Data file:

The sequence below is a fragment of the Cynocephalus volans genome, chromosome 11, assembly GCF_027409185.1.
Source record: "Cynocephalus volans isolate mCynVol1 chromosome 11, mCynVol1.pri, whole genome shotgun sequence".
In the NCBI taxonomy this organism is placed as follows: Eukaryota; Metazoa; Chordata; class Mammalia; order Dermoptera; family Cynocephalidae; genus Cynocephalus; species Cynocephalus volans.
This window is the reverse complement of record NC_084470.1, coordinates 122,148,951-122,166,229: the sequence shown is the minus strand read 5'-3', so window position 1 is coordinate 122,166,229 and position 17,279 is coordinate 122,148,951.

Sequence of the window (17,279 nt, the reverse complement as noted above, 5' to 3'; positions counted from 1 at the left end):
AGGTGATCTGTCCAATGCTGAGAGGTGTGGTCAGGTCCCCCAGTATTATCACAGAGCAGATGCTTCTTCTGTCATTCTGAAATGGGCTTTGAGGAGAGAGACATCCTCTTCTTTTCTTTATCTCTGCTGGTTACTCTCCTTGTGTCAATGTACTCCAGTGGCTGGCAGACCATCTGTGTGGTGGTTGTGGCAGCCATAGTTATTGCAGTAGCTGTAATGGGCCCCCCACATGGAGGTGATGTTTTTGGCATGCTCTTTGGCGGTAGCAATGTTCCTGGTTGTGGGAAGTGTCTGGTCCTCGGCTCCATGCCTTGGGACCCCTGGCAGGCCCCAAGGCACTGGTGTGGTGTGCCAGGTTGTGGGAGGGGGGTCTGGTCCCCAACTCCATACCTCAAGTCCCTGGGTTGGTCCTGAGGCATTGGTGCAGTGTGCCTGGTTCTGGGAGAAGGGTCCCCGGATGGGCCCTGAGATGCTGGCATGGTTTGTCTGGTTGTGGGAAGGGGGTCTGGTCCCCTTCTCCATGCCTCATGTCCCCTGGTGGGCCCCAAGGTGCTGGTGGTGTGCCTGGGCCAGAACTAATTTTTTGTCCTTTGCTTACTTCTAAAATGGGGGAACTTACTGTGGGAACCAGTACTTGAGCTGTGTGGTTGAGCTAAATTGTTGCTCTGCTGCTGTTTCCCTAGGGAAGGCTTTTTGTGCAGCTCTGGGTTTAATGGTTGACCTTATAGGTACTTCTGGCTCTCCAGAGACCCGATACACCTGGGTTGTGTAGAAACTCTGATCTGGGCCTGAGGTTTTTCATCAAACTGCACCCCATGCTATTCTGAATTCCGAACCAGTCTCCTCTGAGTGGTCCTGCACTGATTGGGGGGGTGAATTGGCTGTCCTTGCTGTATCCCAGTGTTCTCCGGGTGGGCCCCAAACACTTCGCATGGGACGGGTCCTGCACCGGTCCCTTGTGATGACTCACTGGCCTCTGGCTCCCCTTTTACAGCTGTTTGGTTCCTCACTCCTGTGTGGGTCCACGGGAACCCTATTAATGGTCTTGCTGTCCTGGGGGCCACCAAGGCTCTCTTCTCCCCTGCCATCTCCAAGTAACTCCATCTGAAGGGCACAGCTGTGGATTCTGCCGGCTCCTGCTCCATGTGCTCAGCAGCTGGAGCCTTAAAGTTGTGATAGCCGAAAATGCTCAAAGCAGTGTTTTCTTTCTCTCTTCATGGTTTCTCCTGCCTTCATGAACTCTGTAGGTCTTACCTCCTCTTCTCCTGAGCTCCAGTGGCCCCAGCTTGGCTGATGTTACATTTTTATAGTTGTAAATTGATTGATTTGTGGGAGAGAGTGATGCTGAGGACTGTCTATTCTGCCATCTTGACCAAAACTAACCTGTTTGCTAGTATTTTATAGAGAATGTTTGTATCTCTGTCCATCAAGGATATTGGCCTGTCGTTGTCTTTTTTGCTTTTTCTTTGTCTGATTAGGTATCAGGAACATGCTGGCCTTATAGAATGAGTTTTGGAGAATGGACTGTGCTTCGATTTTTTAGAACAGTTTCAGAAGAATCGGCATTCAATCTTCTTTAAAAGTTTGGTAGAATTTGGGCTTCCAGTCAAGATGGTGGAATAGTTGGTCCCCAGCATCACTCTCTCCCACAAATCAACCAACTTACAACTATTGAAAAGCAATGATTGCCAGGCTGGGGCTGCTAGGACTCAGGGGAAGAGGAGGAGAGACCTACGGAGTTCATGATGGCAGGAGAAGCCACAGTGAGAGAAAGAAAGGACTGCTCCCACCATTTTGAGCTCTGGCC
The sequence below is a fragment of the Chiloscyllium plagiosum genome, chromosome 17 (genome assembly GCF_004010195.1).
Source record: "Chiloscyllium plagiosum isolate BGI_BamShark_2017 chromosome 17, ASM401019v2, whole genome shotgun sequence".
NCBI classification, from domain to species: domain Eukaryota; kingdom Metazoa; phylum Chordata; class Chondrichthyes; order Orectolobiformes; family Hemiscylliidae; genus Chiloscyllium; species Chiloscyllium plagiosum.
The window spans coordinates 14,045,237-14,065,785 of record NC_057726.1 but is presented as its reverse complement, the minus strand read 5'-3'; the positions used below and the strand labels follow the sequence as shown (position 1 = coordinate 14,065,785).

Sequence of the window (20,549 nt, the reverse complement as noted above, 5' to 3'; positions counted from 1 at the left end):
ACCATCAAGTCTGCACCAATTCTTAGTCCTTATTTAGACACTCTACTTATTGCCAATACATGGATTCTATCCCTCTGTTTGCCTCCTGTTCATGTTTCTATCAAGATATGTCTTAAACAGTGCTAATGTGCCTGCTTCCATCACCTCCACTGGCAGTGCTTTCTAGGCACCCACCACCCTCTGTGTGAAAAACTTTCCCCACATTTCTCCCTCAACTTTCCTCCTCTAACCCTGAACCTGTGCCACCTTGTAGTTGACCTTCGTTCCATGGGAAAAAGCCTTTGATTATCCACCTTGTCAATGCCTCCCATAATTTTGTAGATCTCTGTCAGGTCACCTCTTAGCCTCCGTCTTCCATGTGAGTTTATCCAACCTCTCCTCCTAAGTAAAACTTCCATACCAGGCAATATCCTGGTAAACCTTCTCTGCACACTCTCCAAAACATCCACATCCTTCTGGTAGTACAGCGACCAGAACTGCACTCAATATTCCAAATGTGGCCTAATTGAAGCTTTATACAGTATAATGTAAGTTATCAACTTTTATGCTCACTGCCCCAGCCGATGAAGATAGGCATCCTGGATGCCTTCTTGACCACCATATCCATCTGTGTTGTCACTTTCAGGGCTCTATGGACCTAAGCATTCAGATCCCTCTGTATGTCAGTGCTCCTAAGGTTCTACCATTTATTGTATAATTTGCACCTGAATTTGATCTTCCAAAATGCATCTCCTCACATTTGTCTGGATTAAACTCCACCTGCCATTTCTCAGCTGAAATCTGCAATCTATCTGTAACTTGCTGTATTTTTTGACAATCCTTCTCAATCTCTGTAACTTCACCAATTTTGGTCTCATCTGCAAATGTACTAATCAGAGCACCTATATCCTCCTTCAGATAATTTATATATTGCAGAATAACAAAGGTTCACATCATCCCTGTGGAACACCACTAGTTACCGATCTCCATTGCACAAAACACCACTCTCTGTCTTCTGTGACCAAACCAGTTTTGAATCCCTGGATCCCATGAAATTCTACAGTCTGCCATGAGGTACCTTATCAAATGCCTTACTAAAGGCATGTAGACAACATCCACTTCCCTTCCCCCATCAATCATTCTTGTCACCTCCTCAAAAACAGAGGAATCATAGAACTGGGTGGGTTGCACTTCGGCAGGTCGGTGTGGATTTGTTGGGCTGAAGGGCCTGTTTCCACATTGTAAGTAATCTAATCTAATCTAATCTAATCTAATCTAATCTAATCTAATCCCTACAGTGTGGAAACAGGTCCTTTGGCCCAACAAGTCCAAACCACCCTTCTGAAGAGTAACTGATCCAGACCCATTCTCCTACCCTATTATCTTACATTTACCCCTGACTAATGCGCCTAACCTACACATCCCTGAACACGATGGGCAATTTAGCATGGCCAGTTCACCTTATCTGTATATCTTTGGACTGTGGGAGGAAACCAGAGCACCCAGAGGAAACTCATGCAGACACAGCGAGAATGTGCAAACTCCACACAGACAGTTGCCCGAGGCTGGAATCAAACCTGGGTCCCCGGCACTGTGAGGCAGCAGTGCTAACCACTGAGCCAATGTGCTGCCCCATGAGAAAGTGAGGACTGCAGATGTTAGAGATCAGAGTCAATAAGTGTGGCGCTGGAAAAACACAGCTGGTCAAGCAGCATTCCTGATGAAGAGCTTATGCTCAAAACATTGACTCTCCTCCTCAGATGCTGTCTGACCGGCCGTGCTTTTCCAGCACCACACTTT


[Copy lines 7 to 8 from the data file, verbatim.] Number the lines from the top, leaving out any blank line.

The sequence below is a fragment of the Chiloscyllium plagiosum genome, chromosome 17 (genome assembly GCF_004010195.1).
Source record: "Chiloscyllium plagiosum isolate BGI_BamShark_2017 chromosome 17, ASM401019v2, whole genome shotgun sequence".